We moved! The first day two “packers” came and put our possessions into boxes, but ran out of boxes. The packers assured us the “haulers” would bring boxes the next day.
The “haulers” arrived with a big truck . . . but no boxes. Haulers never bring boxes they said. Finally, a fellow from the company’s warehouse came out with more boxes. The four haulers carried boxes and furniture from our unit to the truck until late in the afternoon. Then I was told the truck was full and I still had a garage filled with boxes and paintings!
“What do you mean, you have no more room?” I asked. “Your guy came out and took notes of what was included,” I said with irritation. I slowly explained that everything had to be out today because the buyer was moving in the next day. They said it was not safe to put anything more on the truck. Options were explored. All were unsatisfactory to me. After thirty minutes of discussion, I reluctantly agreed to pay extra for a second trip on the same day. My father’s words came to mind, “It is only money.”
Then as we prepared to take the first load, the truck wouldn’t start. I could only laugh. If I didn’t, I would have cried. This can’t be happening, I thought. I felt I was in some kind of a reality show. This was too funny. With the use of a battery cable, the truck started and followed me to our new home. The night return trip to get the rest of our goods was without incident, except that a good neighbor called me on my cell phone to tell me that a big truck was in front of my garage and guys were taking everything out of it. I thanked him for the call and let him know I was there. Cora and I were in our new home with boxes and an assembled bed by ten that evening. Our bodies had checked out around seven.
The next day two “un-packers” came. They emptied the boxes and placed the contents where Cora directed. When they finished, their boss spoke to me by phone. He had read my written evaluation sent with the haulers and apologized for the mistakes. He offered to reduce the charges. I accepted his gesture. As Cora and I retired that evening, we looked at each other and agreed we would never move again. A lot of time had passed from the days when we were a young couple and called on familia, compadres, y amigos to move us. What happened in between?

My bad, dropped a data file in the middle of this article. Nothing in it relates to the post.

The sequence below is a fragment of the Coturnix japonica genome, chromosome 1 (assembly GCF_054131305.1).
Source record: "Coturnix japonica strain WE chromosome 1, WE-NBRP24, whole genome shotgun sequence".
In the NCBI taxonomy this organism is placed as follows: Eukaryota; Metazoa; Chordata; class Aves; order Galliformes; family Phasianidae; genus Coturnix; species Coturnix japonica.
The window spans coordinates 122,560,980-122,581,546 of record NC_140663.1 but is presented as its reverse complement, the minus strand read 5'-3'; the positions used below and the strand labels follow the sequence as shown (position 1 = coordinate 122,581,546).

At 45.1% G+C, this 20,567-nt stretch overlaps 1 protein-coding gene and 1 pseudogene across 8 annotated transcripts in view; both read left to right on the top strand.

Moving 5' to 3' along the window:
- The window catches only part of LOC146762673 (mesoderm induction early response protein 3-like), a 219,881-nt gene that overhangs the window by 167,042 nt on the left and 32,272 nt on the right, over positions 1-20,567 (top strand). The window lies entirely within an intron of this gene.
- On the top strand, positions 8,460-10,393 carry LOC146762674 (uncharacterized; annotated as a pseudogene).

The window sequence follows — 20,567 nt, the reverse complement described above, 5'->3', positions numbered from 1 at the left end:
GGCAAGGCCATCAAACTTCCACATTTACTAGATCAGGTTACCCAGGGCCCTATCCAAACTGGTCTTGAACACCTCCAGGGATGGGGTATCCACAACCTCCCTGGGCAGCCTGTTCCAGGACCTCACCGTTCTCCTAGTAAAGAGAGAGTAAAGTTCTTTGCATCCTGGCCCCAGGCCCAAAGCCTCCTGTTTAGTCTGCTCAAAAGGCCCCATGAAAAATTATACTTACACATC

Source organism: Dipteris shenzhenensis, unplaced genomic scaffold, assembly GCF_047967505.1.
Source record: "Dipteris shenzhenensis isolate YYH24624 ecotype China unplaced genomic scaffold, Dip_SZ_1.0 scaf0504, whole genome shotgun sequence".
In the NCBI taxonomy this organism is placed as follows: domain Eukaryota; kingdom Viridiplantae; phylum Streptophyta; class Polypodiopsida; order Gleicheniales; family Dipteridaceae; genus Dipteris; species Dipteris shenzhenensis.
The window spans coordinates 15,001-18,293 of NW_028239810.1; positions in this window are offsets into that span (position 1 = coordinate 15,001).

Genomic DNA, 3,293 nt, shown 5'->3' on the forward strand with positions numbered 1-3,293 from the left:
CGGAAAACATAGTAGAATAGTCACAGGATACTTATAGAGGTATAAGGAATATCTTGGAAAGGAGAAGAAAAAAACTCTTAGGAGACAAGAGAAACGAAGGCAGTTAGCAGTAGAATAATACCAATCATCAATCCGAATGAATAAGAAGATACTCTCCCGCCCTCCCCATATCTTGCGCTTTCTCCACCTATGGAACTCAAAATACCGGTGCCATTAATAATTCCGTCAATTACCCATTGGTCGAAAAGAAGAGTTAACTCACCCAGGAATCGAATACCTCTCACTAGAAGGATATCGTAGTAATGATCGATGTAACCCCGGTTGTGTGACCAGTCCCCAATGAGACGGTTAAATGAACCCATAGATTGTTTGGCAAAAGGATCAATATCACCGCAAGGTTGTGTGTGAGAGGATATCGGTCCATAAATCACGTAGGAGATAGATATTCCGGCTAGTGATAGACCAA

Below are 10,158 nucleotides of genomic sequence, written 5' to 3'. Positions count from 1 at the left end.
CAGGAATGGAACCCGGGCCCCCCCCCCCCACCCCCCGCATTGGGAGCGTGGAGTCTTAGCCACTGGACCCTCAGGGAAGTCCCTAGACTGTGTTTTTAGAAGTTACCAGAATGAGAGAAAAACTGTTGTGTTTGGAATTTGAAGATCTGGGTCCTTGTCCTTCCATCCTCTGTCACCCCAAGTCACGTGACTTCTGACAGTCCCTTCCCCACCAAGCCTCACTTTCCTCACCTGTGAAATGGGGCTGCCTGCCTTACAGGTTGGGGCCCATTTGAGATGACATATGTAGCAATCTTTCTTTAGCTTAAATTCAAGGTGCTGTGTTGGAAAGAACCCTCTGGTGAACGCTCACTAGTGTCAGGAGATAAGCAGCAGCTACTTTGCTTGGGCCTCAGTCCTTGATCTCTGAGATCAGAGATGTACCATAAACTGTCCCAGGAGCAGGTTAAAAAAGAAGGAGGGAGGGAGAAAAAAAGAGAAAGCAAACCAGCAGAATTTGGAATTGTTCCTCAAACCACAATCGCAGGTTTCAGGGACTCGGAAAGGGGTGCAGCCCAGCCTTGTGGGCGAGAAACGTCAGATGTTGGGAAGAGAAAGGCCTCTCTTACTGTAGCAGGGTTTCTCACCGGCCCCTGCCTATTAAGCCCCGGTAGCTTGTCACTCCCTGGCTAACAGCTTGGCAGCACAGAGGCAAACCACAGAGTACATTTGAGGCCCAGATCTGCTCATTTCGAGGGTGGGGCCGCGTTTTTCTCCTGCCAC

Over the last fifty plus years Cora and I have accumulated “stuff.” Why? Preparing for this move, I went through boxes, drawers and shelves. The contents took me on a memory journey. I saw photos of family, friends, events, letters, greeting cards and items that brought back past incidents, some pleasant, some not so pleasant. Why save all this? Was I afraid to offend the sender? On the one hand the items are part of history. I have letters my dad and mom wrote to each other while courting. The writings reflect an era.
I think when we save items, we intend to review them later and get rid of what we don’t need. We don’t really “need” any of the stuff, but tossing out these items is like throwing away a part of us. We convince ourselves that maybe someone else might be interested in the contents or in our lives. Historians love this kind of material. It gives an insight into the times of regular people. Who knows, maybe in the future all a family’s “stuff” will be stored in an internet cloud somewhere and all that need be moved are clothes and furniture. That’s the view from the pier.
(Herman Sillas can be found on most early morning weekends fishing at the San Clemente Pier. He may be reached at firstname.lastname@example.org. All photos in the public domain.